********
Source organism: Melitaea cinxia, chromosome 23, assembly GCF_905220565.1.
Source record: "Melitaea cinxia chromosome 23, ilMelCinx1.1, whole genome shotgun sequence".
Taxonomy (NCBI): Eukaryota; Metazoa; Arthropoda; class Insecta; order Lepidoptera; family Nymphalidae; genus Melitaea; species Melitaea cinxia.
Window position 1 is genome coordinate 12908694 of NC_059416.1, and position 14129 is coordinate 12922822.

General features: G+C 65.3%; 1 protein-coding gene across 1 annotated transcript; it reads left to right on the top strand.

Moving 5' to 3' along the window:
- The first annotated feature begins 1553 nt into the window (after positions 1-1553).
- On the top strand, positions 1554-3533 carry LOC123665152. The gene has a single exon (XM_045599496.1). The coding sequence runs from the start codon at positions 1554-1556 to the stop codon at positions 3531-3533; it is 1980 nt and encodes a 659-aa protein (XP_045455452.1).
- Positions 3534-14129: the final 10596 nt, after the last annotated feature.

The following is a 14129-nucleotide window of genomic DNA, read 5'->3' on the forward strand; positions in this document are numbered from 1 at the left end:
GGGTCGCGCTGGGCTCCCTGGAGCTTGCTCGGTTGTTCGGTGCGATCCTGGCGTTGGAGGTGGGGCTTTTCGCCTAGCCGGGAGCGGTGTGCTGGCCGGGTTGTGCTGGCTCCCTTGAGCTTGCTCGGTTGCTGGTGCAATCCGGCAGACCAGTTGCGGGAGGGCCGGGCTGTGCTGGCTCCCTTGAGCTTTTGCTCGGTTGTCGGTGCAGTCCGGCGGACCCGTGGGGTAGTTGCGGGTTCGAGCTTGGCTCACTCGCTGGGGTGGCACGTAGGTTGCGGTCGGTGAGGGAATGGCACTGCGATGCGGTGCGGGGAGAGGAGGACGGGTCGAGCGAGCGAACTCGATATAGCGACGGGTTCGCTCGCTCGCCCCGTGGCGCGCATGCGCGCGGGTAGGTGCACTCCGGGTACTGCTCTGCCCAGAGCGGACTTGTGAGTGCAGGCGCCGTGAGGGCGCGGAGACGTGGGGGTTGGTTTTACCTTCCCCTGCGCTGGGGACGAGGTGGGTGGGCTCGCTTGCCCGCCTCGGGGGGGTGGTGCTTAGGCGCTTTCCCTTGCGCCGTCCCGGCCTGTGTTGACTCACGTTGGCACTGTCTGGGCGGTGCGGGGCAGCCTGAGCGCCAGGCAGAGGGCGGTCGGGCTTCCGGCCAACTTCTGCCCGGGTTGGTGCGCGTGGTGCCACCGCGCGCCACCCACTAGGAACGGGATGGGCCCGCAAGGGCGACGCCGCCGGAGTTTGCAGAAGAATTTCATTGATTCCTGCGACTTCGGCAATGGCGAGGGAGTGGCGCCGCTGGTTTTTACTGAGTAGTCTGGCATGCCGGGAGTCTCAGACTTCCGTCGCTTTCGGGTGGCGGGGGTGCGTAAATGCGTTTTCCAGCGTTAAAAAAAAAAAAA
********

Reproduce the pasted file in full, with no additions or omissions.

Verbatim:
Source organism: Melitaea cinxia, chromosome 23, assembly GCF_905220565.1.
Source record: "Melitaea cinxia chromosome 23, ilMelCinx1.1, whole genome shotgun sequence".
Taxonomy (NCBI): Eukaryota; Metazoa; Arthropoda; class Insecta; order Lepidoptera; family Nymphalidae; genus Melitaea; species Melitaea cinxia.
Window position 1 is genome coordinate 12908694 of NC_059416.1, and position 14129 is coordinate 12922822.

General features: G+C 65.3%; 1 protein-coding gene across 1 annotated transcript; it reads left to right on the top strand.

Moving 5' to 3' along the window:
- The first annotated feature begins 1553 nt into the window (after positions 1-1553).
- On the top strand, positions 1554-3533 carry LOC123665152. The gene has a single exon (XM_045599496.1). The coding sequence runs from the start codon at positions 1554-1556 to the stop codon at positions 3531-3533; it is 1980 nt and encodes a 659-aa protein (XP_045455452.1).
- Positions 3534-14129: the final 10596 nt, after the last annotated feature.

The following is a 14129-nucleotide window of genomic DNA, read 5'->3' on the forward strand; positions in this document are numbered from 1 at the left end:
GGGTCGCGCTGGGCTCCCTGGAGCTTGCTCGGTTGTTCGGTGCGATCCTGGCGTTGGAGGTGGGGCTTTTCGCCTAGCCGGGAGCGGTGTGCTGGCCGGGTTGTGCTGGCTCCCTTGAGCTTGCTCGGTTGCTGGTGCAATCCGGCAGACCAGTTGCGGGAGGGCCGGGCTGTGCTGGCTCCCTTGAGCTTTTGCTCGGTTGTCGGTGCAGTCCGGCGGACCCGTGGGGTAGTTGCGGGTTCGAGCTTGGCTCACTCGCTGGGGTGGCACGTAGGTTGCGGTCGGTGAGGGAATGGCACTGCGATGCGGTGCGGGGAGAGGAGGACGGGTCGAGCGAGCGAACTCGATATAGCGACGGGTTCGCTCGCTCGCCCCGTGGCGCGCATGCGCGCGGGTAGGTGCACTCCGGGTACTGCTCTGCCCAGAGCGGACTTGTGAGTGCAGGCGCCGTGAGGGCGCGGAGACGTGGGGGTTGGTTTTACCTTCCCCTGCGCTGGGGACGAGGTGGGTGGGCTCGCTTGCCCGCCTCGGGGGGGTGGTGCTTAGGCGCTTTCCCTTGCGCCGTCCCGGCCTGTGTTGACTCACGTTGGCACTGTCTGGGCGGTGCGGGGCAGCCTGAGCGCCAGGCAGAGGGCGGTCGGGCTTCCGGCCAACTTCTGCCCGGGTTGGTGCGCGTGGTGCCACCGCGCGCCACCCACTAGGAACGGGATGGGCCCGCAAGGGCGACGCCGCCGGAGTTTGCAGAAGAATTTCATTGATTCCTGCGACTTCGGCAATGGCGAGGGAGTGGCGCCGCTGGTTTTTACTGAGTAGTCTGGCATGCCGGGAGTCTCAGACTTCCGTCGCTTTCGGGTGGCGGGGGTGCGTAAATGCGTTTTCCAGCGTTAAAAAAAAAAAAA